The Global Initiative to End Wildlife Crime (EWC) today outlined an innovative “One Health” approach to reforming wildlife trade laws that the group said would help avoid future devastating wildlife-related pandemics.
“No organisation on its own can address the multiple threats that could lead to the emergence of new wildlife-related diseases, or the spread of older diseases, with potential catastrophic consequences for economies, people and wildlife,” said EWC chair, John E Scanlon AO. “We must take a collaborative global approach to wildlife trade, one that brings together animal, human and environmental health – a “One Health” approach – and embed it into the international legal framework if we want give ourselves the best chance of averting future wildlife-related pandemics.”
In a briefing paper released today, EWC proposes specific amendments to the Convention on International Trade in Endangered Species of Wild Fauna and Flora (CITES) to include public health and animal health criteria into the Convention’s decision-making processes.
“The COVID-19 crisis has brought home just how vulnerable we all are as a result of our dysfunctional and destructive relationship with wildlife and the natural world,” said EWC Steering Group member, Will Travers, OBE, Co-founder and Executive President of Born Free Foundation. “Transformative changes are clearly needed, and CITES, the global wildlife trade regulator with its 183 member countries, existing structures and compliance mechanisms, has the critical mass to play a vitally important role.”
The most likely explanation for COVID-19 is that the virus was transmitted to humans from a reservoir host, a horseshoe bat, via another intermediate host species such as a pangolin.
“We know that past pandemics, such as Ebola, SARS and MERS, have been caused by wildlife-related zoonotic diseases and we now understand the conditions that make spillover from animals to humans more likely,” said Lisa Genasci, CEO of the ADM Capital Foundation (ADMCF).
Despite this, current wildlife trade laws do not take into account public or animal health considerations. Amending these laws to include public and animal health criteria is an objective of EWC and the briefing paper details specific changes that could be made to the CITES Convention.
There is growing political will within countries to address the root causes behind COVID-19 and reduce the risk of future zoonotic disease outbreaks. “We are seeing that policymakers around the world are becoming increasingly concerned about the nexus between conservation and public health,” said Susan Lylis, Executive Vice President of ICCF, “and they are motivated to find solutions to prevent future pandemics”.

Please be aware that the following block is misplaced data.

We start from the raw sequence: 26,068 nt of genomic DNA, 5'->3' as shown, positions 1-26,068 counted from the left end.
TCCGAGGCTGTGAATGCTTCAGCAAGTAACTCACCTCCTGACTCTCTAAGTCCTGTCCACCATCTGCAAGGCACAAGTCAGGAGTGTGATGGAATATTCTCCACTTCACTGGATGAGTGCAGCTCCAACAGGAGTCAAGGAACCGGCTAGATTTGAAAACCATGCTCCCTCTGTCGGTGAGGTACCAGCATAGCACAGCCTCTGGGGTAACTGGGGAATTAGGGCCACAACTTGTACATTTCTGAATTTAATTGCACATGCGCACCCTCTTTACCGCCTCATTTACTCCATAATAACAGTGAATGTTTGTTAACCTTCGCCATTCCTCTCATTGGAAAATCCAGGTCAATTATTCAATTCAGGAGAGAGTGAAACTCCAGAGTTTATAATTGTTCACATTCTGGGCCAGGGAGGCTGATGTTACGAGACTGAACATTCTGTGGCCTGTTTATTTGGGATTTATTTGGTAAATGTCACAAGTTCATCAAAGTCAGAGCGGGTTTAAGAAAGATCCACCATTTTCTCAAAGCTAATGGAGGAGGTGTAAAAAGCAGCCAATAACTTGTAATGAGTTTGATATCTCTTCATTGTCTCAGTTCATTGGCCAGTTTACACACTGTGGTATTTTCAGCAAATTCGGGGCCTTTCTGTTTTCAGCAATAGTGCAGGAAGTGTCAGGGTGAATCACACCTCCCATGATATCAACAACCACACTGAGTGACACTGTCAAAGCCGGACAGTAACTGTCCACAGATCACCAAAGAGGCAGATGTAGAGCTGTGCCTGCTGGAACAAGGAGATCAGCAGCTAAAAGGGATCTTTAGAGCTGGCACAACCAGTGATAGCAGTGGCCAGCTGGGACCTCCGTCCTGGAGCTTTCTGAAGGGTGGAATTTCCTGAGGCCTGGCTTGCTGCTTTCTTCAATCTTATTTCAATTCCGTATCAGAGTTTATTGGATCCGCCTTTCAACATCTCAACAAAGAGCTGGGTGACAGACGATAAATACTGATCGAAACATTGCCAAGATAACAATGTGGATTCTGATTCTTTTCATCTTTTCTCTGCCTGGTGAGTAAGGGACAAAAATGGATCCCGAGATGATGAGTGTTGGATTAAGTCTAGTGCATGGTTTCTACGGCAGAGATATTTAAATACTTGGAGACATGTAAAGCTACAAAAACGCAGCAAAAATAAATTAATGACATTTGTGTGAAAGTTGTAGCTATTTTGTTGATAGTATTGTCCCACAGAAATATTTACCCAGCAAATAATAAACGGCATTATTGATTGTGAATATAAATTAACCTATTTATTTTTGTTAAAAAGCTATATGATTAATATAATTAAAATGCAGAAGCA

CITES currently regulates international trade in live wildlife and wildlife products to ensure that trade is legal and sustainable. EWC proposes new legally binding provisions, including a new Appendix, or list of species, to regulate wildlife trade that poses a threat to public health or animal health.
These provisions will only allow trade after certain findings are made, including that the proposed trade is reviewed by public and animal health authorities and is found to not pose a significant risk to human or animal health. Proposed trade that does not meet these requirements will be prohibited.
“CITES is the only legally binding international framework that fits this critical need,” said Craig Hoover, Executive Vice President of the Association of Zoos and Aquariums and Special Advisor to EWC on CITES. “By adding a new Article and Appendix to the treaty that lays out specific requirements and restrictions on the capture, transport, and trade of wildlife species that pose a risk to public or animal health, we can leverage a globally recognized and enforceable agreement to avert future pandemics.”
According to the EWC paper, to prevent the next wildlife-related pandemic, we must expand efforts to end illegal wildlife trade; and where wildlife trade threatens human and animal health, stop such trade, close wildlife markets and stem consumption.
To achieve this, the world could move swiftly to amend CITES to include a broader health-related mandate and increase collaboration with WHO, OIE and FAO.
“The world, its wildlife, its people, and its economy may depend on it”, Scanlon said.